An extra step you can take to protect your identity is to check your credit score on an annual basis. Click on the provided link below for your FREE credit report.
Identity Theft: 01/28/2013
Which Accounts have this benefit? All consumer checking accounts include the identity theft recovery benefit.
You've Got an Advocate
No sign-up is necessary; you automatically have this benefit as part of you account. This benefit provides you and your family-three generations-managed recovery services to restore your good name, should you ever have an identity theft event. This includes services for you and:
- Your spouse or domestic partner
- Your dependents under age 25 with the same permanent address
- Your parents living with you or in elder care, with benefits extended up to 12 months after death
Our identity theft recovery benefits provide you and your family with the reassurance that if identity theft strikes, a professional is standing by, ready to restore your good name-no matter how long it takes.
Want to Be More Proactive?
Upgrade Your Plan
Be warned if someone is using your good name. Add daily monitoring of credit activity, recovery expense reimbursement with zero deductible, and more.....
$5.95 per month
IDSafe Choice Plus-Family
$9.95 per month
For more details click on link.
IRS E-Mail Scams 01/28/2013
Beware of e-mails purporting to be from the IRS or the U.S. Department of Treasury. Scam artists use tax season to phish for all sorts of personal information, including social security numbers, bank account numbers, pin numbers, names, birth dates, and other valuable information. These e-mails are often convincingly realistic, with government seals and intimidating language. Sometimes the e-mails will even ask the recipient to wire money in order to pay off "fines" or other fees. The e-mail may redirect the recipient to a website which is designed to look like a legitimate government website, but is in fact a fake site used by scammers to steal more information. The actual IRS does not solicit your personal information through e-mail. In fact, they already have your personal information. The real IRS website is http://www.irs.gov/ .
As of 01/28/2013
NACHA has alerted the financial services industry of a recent phishing attack where the email is purportedly sent by NACHA. The subject line of the email states, "Unauthorized ACH Transaction." The email contains a link to a fake web page infected with malware. Credit unions should advise employees and members to not click on the link. The email and the related website are fraudulent. Phishing emails frequently contain links to fake websites infected with malware (malicious software), such as Trojan keyloggers. Do not click on links contained in unsolicited emails from unknown parties, or from parties with whom you do not normally communicate, or that appear to be known but are suspicious or otherwise unusual.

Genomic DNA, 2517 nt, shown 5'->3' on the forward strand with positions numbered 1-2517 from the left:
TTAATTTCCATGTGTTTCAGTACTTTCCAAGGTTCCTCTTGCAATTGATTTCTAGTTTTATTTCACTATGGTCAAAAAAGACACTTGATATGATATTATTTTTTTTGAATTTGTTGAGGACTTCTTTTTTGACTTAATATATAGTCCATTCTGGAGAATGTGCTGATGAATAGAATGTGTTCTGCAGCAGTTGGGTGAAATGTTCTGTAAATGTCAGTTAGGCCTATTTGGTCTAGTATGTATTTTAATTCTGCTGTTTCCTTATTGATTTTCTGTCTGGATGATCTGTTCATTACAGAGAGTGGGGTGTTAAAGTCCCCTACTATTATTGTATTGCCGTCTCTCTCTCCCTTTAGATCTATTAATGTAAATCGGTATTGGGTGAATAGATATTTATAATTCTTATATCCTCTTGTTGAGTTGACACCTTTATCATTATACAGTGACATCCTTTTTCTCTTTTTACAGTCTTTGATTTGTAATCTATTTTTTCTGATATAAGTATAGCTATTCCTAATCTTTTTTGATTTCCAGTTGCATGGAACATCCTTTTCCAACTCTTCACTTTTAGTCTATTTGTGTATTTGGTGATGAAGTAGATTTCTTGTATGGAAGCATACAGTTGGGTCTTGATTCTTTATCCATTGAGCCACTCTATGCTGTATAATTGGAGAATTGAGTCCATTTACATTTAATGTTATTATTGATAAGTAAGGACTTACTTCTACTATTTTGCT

Beware of Scam Regarding Your Credit / Check Cards 01/28/2013
With the holiday season approaching, shoppers increasingly use their credit and debit cards to make purchases at the mall, on the Internet, or over the telephone. When plastic card use increases this time of year, so do the scams.
A new twist on phishing aims to obtain the three-digit security code printed on the back of VISA and MasterCard credit and debit cards. The phishers are trying to get enough information to perform fraudulent card-not-present transactions (Internet, telephone, and mail-order purchases).
Under this scam, a telephone call is placed to a legitimate cardholder. The caller claims to be a representative from VISA or MasterCard informing the cardholder of suspicious card activity. The caller provides details of an unusual transaction and asks if the cardholder made this purchase, which, of course, the cardholder did not. The cardholder is then asked to verify possession of the card. To do so, the cardholder is asked to read the three-digit security code on the back of the card. The fraudster then provides a control number in the event the cardholder needs to call back with questions, making the call seem legitimate.
The caller does not ask for the credit or debit card number, and that is why some members are fooled into believing the call is legitimate. But the fraudster already has the card number; what they don't have is the three-digit security code from the back of the card, and that is what they are after with this scam.
The three-digit code on the back of the Visa or MasterCard card is a security tool used for non face-to-face transactions. When conducting transactions that are not face-to-face, many merchants will ask the shopper for the three-digit code to complete a card authorization. If the criminal obtains this three-digit number and already has your member's card number, card expiration date, and billing address, the criminal may be able to obtain authorization for fraudulent transactions.
Members should never give that code to anyone who may contact them by telephone, Internet, or mail. This security tool is used when a card-not-present transaction is performed, and during the transaction the merchant may ask for the code to complete the authorization process. Never respond to any e-mail, telephone call, voice message, text message, or letter received through the mail that requests personal and financial information, including the three-digit number on the back of the card.